Sachin was brought back to the present by the sound of chalk squeaking on the board. Vamsi Sir was the only teacher in the school who refused to use an e-board. Apparently, he preferred giving everyone chalk dust allergies and triggering their asthma. He had written “Democracy vs Dictatorship” in large capital letters.

“As the school elections are imminent, I thought we might begin the chapter on forms of government. Today we will debate the pros and cons of a democracy and dictatorship.”

Sachin snorted.

“Something to say, Ramanathan?” Vamsi Sir asked pleasantly.

“How can there be pros to a dictatorship and cons to democracy, sir?” asked Sachin.

“Let’s find out, shall we? Students from this section who have filed their nomination papers successfully – not the rejects – please come to the front of the class.”

Sachin watched as Mini, Roohan Gupta, Michelle Feagan and Daksh Kumar got up from their desks. Daksh was a noob. He’d only joined the school last year. How had his nomination papers gotten through? Shouldn’t there be an election by-law which said students had to have attended the school for more than a hot minute? Sachin had devoted eight years of his life to this school. Was it all for nothing?

Vamsi made the students stand in a row in front of the class. “Hmm. Here are the students who believe they are fit to lead and represent you in the year to come. Truly a case of the blind leading the blind, if you ask me.”

Vamsi Sir stood behind the lineup. It looked like a scene out of a horror movie, the poor unknowing victims about to have the life force sucked out of them by a predatory ghoul.

Sachin watched as their teacher introduced each student to the class.

“Roohan Gupta: swimmer and average football player. More brawn than brains.

“Meenakshi Madhavan: excellent student, earnest but tries too hard.

“Michelle Feagan: spends more time checking her reflection in the mirror than she does checking her homework.

“Daksh Kumar: a new student who brings a breath of fresh air with him. Shows great promise.”

Vamsi was right about Roohan, but Mini didn’t try too hard. And of course, Michelle kept checking her reflection in the mirror – she was a goddess. Sachin had barely spoken to Daksh, but he wasn’t convinced about all the fresh air he was apparently letting into the school.

The class was silent. Sachin looked around. Most of his friends looked uncomfortable, trying to gauge if Vamsi Sir was joking. But Sachin could tell that the teacher was absolutely serious. The students standing in the lineup looked like they wanted the earth to open up and swallow them whole. Except Daksh.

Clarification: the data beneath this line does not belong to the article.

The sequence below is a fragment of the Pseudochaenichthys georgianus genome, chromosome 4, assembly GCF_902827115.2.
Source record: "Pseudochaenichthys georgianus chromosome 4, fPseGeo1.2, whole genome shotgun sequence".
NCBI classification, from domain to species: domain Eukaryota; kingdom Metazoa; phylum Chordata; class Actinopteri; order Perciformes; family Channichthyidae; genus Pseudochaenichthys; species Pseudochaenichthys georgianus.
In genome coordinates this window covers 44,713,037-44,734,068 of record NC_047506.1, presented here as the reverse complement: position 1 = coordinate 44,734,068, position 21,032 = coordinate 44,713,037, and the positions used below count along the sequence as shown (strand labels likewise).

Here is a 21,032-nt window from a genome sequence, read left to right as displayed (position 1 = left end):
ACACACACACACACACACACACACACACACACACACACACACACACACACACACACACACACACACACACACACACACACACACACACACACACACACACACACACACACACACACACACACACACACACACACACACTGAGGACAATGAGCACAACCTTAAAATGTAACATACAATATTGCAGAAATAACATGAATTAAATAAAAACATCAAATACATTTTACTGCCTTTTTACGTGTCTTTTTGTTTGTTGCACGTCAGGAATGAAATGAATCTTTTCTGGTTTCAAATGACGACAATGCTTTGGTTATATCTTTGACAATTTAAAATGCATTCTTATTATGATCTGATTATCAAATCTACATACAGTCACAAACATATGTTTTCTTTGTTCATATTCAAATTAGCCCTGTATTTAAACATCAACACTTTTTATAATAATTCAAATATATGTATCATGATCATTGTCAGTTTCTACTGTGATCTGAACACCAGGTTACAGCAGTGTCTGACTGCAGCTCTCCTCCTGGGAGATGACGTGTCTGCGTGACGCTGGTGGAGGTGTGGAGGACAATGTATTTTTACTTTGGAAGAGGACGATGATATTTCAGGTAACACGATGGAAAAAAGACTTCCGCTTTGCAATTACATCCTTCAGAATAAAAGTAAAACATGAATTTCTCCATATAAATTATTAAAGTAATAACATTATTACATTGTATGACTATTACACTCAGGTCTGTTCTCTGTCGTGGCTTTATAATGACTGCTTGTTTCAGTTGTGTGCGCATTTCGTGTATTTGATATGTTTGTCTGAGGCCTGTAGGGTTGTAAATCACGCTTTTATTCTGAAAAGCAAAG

The awkwardness of the moment was broken briefly as a loud trumpeting sound was heard from outside. Every year, as soon as the nomination papers had been filed and before the final list of candidates was announced, high school students would roam the corridors in their free periods hyping the upcoming elections. Students would play music and cartwheel down the corridors, shouting out things like “The Dance of Democracy is almost here!” and “To vote or not to vote? The answer is obvious!” Students loved it, but the teachers, for obvious reasons, did not.

A group of eleventh graders playing instruments walked by jauntily. One of them caught sight of Vamsi Sir and came to an abrupt halt. He nudged his friends. The group that had been merry a moment ago looked as though their lives were flashing before their eyes. Vamsi Sir stared at them silently. They stammered how sorry they were and ran down the corridor.

Vamsi Sir returned his focus to the lineup.

“So students, please tell your peers what you think the pros and cons of a democracy are. Feagan, perhaps you might care to go first before your thoughts evaporate?”

“Democracy takes into consideration the needs and wants of the people, sir,” Michelle ventured.

“Ah yes, needs and wants. Manikandan, what are your needs and wants?”

Manikandan was a giant boy on the basketball team who was almost always eating something. “Umm. Lunch, sir?”

The class laughed. “Indeed. And Gupta, what about when the people don’t know what they want, what happens then?”

“But sir, everyone knows what they want,” said Roohan confidently.

“What if everyone wants something different, what then?” asked Vamsi.

“You find a compromise or go with the majority, sir.”

“And what if the majority think girls should not go to school or wear certain clothes?”

“No one thinks that, sir,” said Roohan, still confident. “And if they do, they are wrong.”

“Madhavan, as a democratically elected leader, how would you give a fair hearing to the majority when they don’t believe in the rights of women and gender equality? Don’t you think a dictatorship which upholds the rights of women would be better?”

“But it’s not that easy, sir!” said Mini.

“Oh! I’m so sorry. Did you hope that democracy would be easy, Madhavan? Do forgive me.”

“Dictatorships by definition are about oppression, so how would one support women’s rights? Plus, I think that it’s easy to frame rhetorical questions like this, but the reality is more nuanced and complex,” said Mini.

A shadow passed across their history teacher’s face.

“Rhetorical? Complex? Nuanced? So many big words, Madhavan, no doubt deployed to show off in front of your classmates. I wonder if your election platform is so nuanced. Let’s find out. In two words, tell your classmates what you will do if elected.”

Sachin watched as Mini’s throat muscles constricted. He could practically see the wheels in her brain turning furiously as she tried to compress some thousand-word-long political manifesto she’d written into two words.

“We don’t have all day, Madhavan,” Vamsi said.

When Mini opened her mouth, she said the last thing on earth Sachin thought she would say.

“Taco Tuesdays.”

He had never felt prouder.

Excerpted with permission from How to Win an Election: A Most Unreliable Guide, Menaka Raman, illustrated by Pia Alizé Hazarika, Duckbill.